Lime Needs in Minnesota
The importance of lime
When needed, liming materials are major inputs for crop production enterprises in Minnesota. When soils are acid, there are many benefits from liming. Liming to a pH of 6.0 to 6.5 or higher provides an ideal environment for bacteria in soils. Some of these bacteria actively participate in the' breakdown of soil organic matter. Others form nodules on the roots of legumes. With this bacterial partnership, legumes are able to utilize the nitrogen in the air and no fertilizer nitrogen is needed.
The availability of phosphorus is also affected by soil pH. So, liming to a pH of 6.0 to 6.5 also increases the supply of soil phosphorus available to plants. Most soils in Minnesota contain ample calcium (Ca) for crop growth. Liming materials are generally not used to supply Ca, but depending on source may be used to supply magnesium (Mg).
Determining the need for lime
The need for lime is not uniform across Minnesota and recommendations will vary. Analyzing a soil sample for pH and buffer pH is the only way to arrive at an accurate lime recommendation. Soils should be sampled to a depth of 6 to 8 inches for this test. The recommendations will not be accurate if other sampling depths are used.
After the soil sample reaches the laboratory and is dried, a pH reading is taken in a mixture of equal parts of soil and water. This value is referred to as the soil pH. If the soil pH reading is less than 6.0, a buffer solution is added to the soil/water mixture and another pH reading is taken. This second reading is referred to as the buffer pH and is used to determine the amount of lime to apply. The current buffer used at the University of Minnesota is called the Sikora Buffer. The pH of the buffer itself is 7.5. When it is added to an acid soil, the pH of the buffer will drop. The change in the pH of the buffer is directly related to the amount of lime needed.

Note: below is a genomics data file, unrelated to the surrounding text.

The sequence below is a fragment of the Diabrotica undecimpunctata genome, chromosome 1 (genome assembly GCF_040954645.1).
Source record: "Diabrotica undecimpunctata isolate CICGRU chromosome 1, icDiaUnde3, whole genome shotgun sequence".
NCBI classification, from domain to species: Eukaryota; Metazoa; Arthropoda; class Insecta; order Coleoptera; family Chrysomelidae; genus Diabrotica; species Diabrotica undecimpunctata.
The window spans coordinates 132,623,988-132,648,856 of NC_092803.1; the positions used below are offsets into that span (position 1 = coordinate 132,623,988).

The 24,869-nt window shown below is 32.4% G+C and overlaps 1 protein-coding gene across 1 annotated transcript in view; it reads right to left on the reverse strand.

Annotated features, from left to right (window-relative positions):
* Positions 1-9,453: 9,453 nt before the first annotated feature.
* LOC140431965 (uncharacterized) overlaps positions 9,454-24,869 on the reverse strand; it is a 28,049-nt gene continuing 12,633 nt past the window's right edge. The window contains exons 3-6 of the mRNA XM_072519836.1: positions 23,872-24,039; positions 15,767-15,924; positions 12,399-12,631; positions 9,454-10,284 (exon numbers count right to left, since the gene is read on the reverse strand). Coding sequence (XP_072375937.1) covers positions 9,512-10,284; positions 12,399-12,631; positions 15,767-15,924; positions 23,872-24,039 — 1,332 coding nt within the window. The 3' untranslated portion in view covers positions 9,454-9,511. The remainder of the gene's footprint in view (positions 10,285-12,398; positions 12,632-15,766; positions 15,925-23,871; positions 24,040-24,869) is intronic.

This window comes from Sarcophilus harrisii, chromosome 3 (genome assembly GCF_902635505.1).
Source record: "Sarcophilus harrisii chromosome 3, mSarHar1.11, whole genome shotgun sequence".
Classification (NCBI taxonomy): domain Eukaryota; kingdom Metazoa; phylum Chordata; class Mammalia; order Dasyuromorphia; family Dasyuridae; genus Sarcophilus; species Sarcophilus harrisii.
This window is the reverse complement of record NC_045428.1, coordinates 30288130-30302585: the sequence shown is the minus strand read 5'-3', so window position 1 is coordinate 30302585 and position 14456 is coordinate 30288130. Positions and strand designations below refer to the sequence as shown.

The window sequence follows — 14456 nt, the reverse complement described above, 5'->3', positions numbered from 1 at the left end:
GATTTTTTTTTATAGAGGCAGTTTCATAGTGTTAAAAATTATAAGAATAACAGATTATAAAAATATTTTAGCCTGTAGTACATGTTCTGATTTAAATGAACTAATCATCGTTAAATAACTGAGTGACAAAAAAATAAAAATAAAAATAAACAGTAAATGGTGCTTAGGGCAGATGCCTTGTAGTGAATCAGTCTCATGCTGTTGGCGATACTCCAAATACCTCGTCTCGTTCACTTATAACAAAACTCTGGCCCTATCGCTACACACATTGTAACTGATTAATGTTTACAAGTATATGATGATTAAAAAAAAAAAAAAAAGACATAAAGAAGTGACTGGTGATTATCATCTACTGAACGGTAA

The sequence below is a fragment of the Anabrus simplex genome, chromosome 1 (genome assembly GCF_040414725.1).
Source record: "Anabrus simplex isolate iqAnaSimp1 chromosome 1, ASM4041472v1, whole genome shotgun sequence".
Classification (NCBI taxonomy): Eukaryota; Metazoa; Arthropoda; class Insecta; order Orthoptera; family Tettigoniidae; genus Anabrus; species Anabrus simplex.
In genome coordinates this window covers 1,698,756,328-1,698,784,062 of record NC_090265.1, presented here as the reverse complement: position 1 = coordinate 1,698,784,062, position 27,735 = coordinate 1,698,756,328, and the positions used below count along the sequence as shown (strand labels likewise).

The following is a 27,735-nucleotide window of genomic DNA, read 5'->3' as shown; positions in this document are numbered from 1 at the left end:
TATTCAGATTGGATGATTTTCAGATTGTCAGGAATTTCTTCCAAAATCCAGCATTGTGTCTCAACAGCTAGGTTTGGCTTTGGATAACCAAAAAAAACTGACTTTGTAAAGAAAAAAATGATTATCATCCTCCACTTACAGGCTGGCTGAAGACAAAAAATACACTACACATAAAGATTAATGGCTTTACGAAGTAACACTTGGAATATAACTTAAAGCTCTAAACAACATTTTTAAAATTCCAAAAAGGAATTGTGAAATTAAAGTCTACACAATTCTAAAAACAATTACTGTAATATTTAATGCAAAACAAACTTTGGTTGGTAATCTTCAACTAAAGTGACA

The buffer pH is not determined on soils with a soil pH of 6.0 or higher. The relative error of using the buffer is too high in this soil pH range. For these soils, standard guidelines are used to raise the soil pH to 6.5.
Lime guidelines for Minnesota are summarized in Tables 1-3. The area of the state must also be considered when these suggestions are used (see map Figure 1).
Figure 1. Reference map for lime suggestions
The same pH is not required for optimum growth of all crops. Crops grown in Minnesota are divided into 3 groups. These groups are as follows:
Group I. Alfalfa, alsike clover, apple, asparagus
Annual canary seed
Group III. Potato, grass sod, blueberry, wild rice.
For mineral soils, lime should be applied to raise the soil pH to 6.5 if alfalfa, alsike clover, apples, or asparagus are the intended crops. For any crop in Group 2, lime should be applied to raise the soil pH to 6.0. The crops listed in Group 3 grow best in acid soils and no lime is needed except for potato and grass sod when the pH drops below 4.9. In these cases application of 2000 lb ENP/A is suggested. For potato, this application should be made prior to growing a rotation crop to minimize scab development.
|Table 1. Lime suggestions for mineral soils when soil pH is less than 6.0. The rates suggested should raise the pH to 6.0 or 6.5.|
|Target pH 6.0||Target pH 6.5|
|* An ENP of 1,000 lb per ton is an average value for ag lime (crushed limestone) in Minnesota.|
|Table 2. Lime suggestions for mineral soils when the SIKORA BUFFER TEST IS NOT USED (soil pH is 6.0 or greater). The rates suggested should raise the pH to 6.5.|
|Area 1||Area 2|
For organic soils, (Table 3), it is suggested to raise pH to 5.5. A pH greater than 5.5 in organic soils will cause nutrient availability problems.
|Table 3. Lime suggestions for organic soils. The rates suggested should raise the pH to 5.5.|
|Area 1||Area 2|
|4.5 or less||5000||5000|
See also Liming materials for Minnesota soils